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K. Krishna Kumar, K. Rupa Kumar, and G. B. Pant


The location of the 500-hPa ridge axis during April over India is one of the most important long-range predictors for the summer monsoon rainfall. This paper presents a comprehensive analysis on its space-time variability during the premonsoon season and its relation with the monsoon rainfall. Data on the daily latitudinal locations of the 500-hPa ridge axis along three longitudes during March, April, and May, as well as all-India rainfall and subdivisional monsoon rainfall for the period 1967–90, have been used.

The analysis involves correlations between the running means of the premonsoon ridge locations over windows of 15, 21, and 31 days, and the subsequent monsoon rainfall. The ridge location in March shows negative correlation with the all-India summer monsoon rainfall, while that in April shows positive correlation. The anticorrelation of the March ridge was more dominant with the monsoon rainfall of the peninsular India, while the positive correlation of the April ridge was more dominant with the monsoon rainfall of northern India. Regression equations for the prediction of the monsoon rainfall have also been developed.

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B. Parthasarathy, K. Rupa Kumar, and A. A. Munot


Detailed correlation analysis of the all-India monsoon rainfall and mean sea-level seasonal pressure at Bombay (19°N, 73°E) up to three lags on either side of the monsoon wren during the last 30 years (1951–80) indicates a systematic relationship. The winter-to-premonsoon (March, April, May–Deceinber, January, February; MAM–DJF) seasonal pressure tendency at Bombay shows a correlation coefficient (CC) of −0.70 (significant at 0.1% level) with the Indian monsoon rainfall.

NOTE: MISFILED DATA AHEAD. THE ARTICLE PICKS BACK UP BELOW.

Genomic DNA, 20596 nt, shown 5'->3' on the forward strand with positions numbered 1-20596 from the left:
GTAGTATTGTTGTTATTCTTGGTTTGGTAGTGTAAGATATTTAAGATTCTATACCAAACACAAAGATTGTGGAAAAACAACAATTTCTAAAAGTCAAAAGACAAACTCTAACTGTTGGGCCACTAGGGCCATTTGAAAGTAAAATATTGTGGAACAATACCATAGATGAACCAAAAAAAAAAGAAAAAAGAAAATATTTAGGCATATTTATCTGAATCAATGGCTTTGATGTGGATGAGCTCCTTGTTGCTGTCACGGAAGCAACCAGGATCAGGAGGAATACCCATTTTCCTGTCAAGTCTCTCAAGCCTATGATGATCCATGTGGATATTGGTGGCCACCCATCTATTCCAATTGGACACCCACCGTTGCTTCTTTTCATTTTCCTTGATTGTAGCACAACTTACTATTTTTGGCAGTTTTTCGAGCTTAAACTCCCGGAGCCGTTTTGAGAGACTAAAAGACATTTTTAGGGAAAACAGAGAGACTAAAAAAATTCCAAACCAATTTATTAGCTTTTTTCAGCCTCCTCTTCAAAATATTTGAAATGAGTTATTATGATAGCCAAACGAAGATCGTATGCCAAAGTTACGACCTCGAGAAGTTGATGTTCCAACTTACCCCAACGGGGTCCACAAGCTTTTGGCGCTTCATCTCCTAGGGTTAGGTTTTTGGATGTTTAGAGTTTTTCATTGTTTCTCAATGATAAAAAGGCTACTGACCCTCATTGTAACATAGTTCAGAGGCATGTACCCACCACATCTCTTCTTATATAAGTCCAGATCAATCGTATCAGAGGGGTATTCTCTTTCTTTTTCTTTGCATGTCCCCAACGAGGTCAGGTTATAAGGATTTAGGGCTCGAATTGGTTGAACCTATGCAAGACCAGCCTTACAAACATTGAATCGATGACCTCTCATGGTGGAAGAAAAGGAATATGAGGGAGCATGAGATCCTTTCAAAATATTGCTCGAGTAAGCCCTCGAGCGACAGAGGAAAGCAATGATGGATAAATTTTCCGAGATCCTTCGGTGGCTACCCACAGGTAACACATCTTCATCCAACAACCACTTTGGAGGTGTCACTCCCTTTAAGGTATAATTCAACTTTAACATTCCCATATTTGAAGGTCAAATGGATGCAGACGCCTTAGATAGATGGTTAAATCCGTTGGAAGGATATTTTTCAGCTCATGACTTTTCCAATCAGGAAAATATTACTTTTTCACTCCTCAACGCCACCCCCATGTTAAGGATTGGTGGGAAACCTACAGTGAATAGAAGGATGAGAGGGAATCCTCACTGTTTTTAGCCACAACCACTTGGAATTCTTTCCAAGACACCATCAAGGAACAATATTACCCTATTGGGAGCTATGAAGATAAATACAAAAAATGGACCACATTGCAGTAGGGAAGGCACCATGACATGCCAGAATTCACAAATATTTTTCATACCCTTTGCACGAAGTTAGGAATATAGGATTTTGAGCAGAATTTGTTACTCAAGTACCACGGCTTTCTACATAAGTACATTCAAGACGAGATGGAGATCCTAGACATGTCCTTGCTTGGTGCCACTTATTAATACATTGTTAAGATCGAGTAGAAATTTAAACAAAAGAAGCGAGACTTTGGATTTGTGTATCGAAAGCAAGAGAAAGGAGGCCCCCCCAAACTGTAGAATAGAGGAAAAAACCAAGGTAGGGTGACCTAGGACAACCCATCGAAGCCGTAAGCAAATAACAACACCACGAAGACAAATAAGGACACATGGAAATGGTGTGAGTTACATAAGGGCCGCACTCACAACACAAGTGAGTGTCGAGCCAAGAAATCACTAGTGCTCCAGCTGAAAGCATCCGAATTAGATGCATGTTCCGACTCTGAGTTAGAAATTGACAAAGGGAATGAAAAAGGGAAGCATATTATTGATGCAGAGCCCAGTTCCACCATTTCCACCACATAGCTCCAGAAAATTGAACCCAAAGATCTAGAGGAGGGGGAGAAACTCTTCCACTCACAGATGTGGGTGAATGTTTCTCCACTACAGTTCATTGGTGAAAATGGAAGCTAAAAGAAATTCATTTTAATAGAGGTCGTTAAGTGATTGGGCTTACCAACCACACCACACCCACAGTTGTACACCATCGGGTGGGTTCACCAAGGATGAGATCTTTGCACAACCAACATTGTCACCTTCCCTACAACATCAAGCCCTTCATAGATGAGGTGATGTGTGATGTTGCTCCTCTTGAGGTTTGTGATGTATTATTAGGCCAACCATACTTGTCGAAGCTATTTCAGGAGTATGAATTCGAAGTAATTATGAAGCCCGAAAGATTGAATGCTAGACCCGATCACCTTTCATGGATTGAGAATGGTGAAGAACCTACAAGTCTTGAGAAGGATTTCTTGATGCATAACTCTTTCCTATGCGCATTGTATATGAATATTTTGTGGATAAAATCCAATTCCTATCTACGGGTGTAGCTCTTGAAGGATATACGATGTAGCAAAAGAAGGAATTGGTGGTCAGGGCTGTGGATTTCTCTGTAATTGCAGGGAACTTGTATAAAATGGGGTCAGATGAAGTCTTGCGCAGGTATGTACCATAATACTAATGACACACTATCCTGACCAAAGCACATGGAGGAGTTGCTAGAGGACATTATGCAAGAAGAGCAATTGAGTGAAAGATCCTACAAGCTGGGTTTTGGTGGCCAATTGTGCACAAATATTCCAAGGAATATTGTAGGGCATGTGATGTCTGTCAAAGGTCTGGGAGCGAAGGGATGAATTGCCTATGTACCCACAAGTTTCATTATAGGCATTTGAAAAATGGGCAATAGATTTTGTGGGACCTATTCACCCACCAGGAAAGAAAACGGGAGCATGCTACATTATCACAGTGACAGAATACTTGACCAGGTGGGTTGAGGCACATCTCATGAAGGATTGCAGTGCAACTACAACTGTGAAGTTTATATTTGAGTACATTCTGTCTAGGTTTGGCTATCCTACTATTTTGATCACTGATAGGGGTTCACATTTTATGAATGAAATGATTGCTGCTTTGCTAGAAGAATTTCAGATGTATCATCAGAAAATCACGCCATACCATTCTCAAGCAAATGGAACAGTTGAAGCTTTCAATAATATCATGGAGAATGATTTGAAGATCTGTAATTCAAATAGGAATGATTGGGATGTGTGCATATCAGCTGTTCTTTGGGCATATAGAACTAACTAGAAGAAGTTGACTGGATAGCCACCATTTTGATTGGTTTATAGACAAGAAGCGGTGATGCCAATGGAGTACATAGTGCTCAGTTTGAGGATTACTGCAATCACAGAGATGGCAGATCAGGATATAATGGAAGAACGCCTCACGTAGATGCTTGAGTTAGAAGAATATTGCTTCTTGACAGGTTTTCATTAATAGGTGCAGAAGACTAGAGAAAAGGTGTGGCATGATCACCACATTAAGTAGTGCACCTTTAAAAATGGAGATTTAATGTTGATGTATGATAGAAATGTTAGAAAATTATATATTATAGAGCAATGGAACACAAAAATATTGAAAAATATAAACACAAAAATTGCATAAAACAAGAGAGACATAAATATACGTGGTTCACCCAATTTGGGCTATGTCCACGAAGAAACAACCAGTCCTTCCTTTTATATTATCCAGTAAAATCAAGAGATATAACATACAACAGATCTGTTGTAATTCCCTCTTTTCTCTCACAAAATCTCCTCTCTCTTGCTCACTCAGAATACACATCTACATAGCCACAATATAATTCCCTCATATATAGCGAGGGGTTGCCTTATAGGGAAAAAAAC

Further examination of this relationship over a long period of 144 years (1847–1990), using sliding correlation analysis, reveals some interesting features. The sliding CCs were positive before 1870, negative during 1871–1900, positive in the years 1901–40, and again negative later on, showing systematic turning points around the years 1870, 1900, and 1940. In light of other corroborative evidence, these climatic regimes can be identified as “meridional monsoon” periods during 1871–1900 and after 1940, and as “zonal monsoon” periods before 1870 and during 1901–40, similar to the observation of Fu and Fletcher. It is also observed that the relationship between Bombay pressure and Indian monsoon rainfall becomes dominant when the ENSO variance in Bombay pressure is high and falls apart when the ENSO variance is small.

The paper contains a listing of the long homogeneous data series on all-India monsoon rainfall and monthly MSL pressure at Bombay for the period 1847–1990.

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D. B. Stephenson, K. Rupa Kumar, F. J. Doblas-Reyes, J-F. Royer, F. Chauvin, and S. Pezzulli


The Indian summer monsoon rainfall is the net result of an ensemble of synoptic disturbances, many of which are extremely intense. Sporadic systems often bring extreme amounts of rain over only a few days, which can have sizable impacts on the estimated seasonal mean rainfall. The statistics of these outlier events are presented both for observed and model-simulated daily rainfall for the summers of 1986 to 1989. The extreme events cause the wet-day probability distribution of daily rainfall to be far from Gaussian, especially along the coastal regions of eastern and northwestern India. The gamma and Weibull distributions provide good fits to the wet-day rainfall distribution, whereas the lognormal distribution is too skewed. The impact of extreme events on estimates of space and time averages can be reduced by nonlinearly transforming the daily rainfall amounts. The square root transformation is shown to improve the predictability of ensemble forecasts of the mean Indian rainfall for June 1986–89.

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